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for people who care about the West

The artist, her caretaker, and eight years of letters

  The initial draw of Maria Chabot — Georgia O’Keeffe: Correspondence, 1941-1949 is its promise of a peek into the artist’s personal life. But the surprise of these collected letters between two women in the 1940s — one of them in northern New Mexico, cleaning out acequias, planting fruit trees and commenting on the "bloodsucker" artists in Santa Fe — is that the woman in the desert isn’t O’Keeffe, but rather the caretaker of her house.

For four years, writer Maria Chabot tended the artist’s home at Ghost Ranch while O’Keeffe was in New York. Chabot, 27 years old in 1941, appears obsessed with the 54-year old O’Keeffe: "I would offer myself to you lock, stock and barrel with no strings, at no price," she wrote. Four years later, when O’Keeffe bought a crumbling adobe in Abiquiu, Chabot oversaw its renovation. After the artist hired a new caretaker, however, the two women parted on bitter terms.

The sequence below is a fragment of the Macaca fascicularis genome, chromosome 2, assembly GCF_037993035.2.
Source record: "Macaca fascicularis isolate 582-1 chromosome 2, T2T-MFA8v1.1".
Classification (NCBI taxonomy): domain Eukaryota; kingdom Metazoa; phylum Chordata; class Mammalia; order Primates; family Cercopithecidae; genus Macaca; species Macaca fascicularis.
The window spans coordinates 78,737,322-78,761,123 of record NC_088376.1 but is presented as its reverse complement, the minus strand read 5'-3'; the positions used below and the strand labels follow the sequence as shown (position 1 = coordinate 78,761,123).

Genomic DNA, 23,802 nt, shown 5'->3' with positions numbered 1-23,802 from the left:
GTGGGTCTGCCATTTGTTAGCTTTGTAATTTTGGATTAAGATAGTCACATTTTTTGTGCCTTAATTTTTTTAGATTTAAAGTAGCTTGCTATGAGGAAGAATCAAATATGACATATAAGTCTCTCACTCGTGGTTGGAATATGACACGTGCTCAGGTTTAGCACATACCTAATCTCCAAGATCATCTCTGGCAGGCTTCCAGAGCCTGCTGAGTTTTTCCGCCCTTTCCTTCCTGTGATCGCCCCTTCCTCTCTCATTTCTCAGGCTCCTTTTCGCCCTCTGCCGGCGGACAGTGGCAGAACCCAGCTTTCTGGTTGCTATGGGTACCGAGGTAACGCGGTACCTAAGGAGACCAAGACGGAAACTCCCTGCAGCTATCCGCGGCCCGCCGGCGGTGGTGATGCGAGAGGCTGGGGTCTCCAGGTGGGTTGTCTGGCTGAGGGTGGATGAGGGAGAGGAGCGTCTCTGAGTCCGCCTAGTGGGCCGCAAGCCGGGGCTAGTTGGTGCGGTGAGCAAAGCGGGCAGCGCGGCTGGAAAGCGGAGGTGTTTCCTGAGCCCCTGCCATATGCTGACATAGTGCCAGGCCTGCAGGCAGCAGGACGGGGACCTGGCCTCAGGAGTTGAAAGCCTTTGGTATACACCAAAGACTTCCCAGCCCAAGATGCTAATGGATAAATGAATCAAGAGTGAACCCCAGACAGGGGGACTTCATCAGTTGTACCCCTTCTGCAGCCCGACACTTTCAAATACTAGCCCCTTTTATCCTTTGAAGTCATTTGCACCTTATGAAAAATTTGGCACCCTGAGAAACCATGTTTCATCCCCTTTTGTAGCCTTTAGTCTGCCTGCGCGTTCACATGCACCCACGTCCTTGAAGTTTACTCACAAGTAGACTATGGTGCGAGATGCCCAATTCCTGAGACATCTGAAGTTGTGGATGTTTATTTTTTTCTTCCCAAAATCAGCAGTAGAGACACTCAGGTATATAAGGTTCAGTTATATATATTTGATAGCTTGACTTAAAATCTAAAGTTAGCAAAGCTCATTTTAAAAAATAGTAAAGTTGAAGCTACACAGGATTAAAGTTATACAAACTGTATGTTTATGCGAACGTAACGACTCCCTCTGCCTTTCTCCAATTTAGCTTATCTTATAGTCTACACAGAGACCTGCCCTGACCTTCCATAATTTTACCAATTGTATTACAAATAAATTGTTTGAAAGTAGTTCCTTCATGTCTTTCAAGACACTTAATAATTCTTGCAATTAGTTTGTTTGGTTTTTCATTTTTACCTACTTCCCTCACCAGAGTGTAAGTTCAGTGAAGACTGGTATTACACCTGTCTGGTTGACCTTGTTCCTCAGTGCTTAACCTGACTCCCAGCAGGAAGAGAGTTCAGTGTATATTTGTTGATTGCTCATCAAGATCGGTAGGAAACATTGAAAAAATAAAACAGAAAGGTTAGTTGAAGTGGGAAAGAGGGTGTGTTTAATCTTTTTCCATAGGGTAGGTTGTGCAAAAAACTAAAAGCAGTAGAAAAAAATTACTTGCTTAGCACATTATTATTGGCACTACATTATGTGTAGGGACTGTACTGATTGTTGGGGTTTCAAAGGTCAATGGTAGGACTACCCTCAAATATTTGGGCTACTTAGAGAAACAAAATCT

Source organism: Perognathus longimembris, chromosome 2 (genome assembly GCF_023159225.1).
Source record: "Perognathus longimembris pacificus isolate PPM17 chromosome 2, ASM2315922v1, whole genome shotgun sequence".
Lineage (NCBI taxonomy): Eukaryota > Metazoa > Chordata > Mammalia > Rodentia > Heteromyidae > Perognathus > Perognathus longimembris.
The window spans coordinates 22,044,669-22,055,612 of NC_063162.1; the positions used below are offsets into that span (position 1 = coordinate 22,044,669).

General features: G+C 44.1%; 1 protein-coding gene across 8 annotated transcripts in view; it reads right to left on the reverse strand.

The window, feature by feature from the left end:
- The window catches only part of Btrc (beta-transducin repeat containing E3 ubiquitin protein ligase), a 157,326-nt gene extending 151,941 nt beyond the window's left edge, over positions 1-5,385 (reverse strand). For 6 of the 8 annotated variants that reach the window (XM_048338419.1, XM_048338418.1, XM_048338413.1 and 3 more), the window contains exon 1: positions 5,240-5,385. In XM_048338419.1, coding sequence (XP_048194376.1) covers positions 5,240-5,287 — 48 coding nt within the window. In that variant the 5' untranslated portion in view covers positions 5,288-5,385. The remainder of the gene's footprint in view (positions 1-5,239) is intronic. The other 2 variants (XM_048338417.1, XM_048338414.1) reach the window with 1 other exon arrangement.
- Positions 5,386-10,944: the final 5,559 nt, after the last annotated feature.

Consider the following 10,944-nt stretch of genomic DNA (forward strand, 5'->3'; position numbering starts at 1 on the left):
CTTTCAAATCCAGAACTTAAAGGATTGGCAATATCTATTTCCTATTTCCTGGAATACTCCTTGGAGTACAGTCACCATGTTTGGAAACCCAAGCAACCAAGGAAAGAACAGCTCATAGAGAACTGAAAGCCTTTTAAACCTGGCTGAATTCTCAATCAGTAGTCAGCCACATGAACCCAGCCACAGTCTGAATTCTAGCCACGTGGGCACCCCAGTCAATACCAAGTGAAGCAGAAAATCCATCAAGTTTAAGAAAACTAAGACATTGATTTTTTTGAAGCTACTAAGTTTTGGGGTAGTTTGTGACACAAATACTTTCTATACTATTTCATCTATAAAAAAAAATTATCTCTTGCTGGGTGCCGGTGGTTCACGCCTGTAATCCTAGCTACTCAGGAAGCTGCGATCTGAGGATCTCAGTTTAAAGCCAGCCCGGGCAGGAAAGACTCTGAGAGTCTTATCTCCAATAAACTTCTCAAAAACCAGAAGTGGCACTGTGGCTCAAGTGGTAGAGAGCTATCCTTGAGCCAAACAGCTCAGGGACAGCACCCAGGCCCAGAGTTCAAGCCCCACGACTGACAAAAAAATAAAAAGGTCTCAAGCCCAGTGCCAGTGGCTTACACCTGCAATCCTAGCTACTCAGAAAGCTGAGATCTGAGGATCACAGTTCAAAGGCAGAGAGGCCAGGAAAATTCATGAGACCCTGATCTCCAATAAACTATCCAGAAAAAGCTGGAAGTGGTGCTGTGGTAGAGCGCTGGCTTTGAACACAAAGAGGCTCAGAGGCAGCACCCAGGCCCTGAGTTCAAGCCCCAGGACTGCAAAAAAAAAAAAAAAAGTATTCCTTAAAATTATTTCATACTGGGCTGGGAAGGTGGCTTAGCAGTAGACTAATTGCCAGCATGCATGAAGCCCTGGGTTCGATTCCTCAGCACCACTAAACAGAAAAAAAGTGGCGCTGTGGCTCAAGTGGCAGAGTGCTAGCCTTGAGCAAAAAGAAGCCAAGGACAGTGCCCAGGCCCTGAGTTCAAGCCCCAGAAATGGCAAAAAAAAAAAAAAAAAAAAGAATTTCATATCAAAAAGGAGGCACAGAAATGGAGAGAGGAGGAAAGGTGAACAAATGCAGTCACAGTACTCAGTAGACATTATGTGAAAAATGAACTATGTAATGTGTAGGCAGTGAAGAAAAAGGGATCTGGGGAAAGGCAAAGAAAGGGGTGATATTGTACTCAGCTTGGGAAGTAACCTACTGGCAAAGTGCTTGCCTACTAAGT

Chabot’s letters provide historical insight into the difficulty of life in New Mexico, particularly during World War II, when the government rationed everything from beef to rubber. She writes that the people of Abiquiu, lacking both radios and newspapers, hear about the war only when their young men return from its battlegrounds. When a Marine comes home on furlough from Germany and tells of going 21 days without food, the townspeople, hungry themselves, hold a 40-day devotion "to end the war."

In her letters, O’Keeffe does not sound like the mythical wild woman of the desert; she seems frail, sickly and overwhelmed with "nerves." Her letters are short and infrequent, mostly full of East Coast names and her longing for the desert. The best parts of the book are Chabot’s notes to the artist: "The wind is howling, the sand is blowing. Last night an old man died and all of the town sat up at the wake. Today they sleep — after the burial. The Penitentes sing."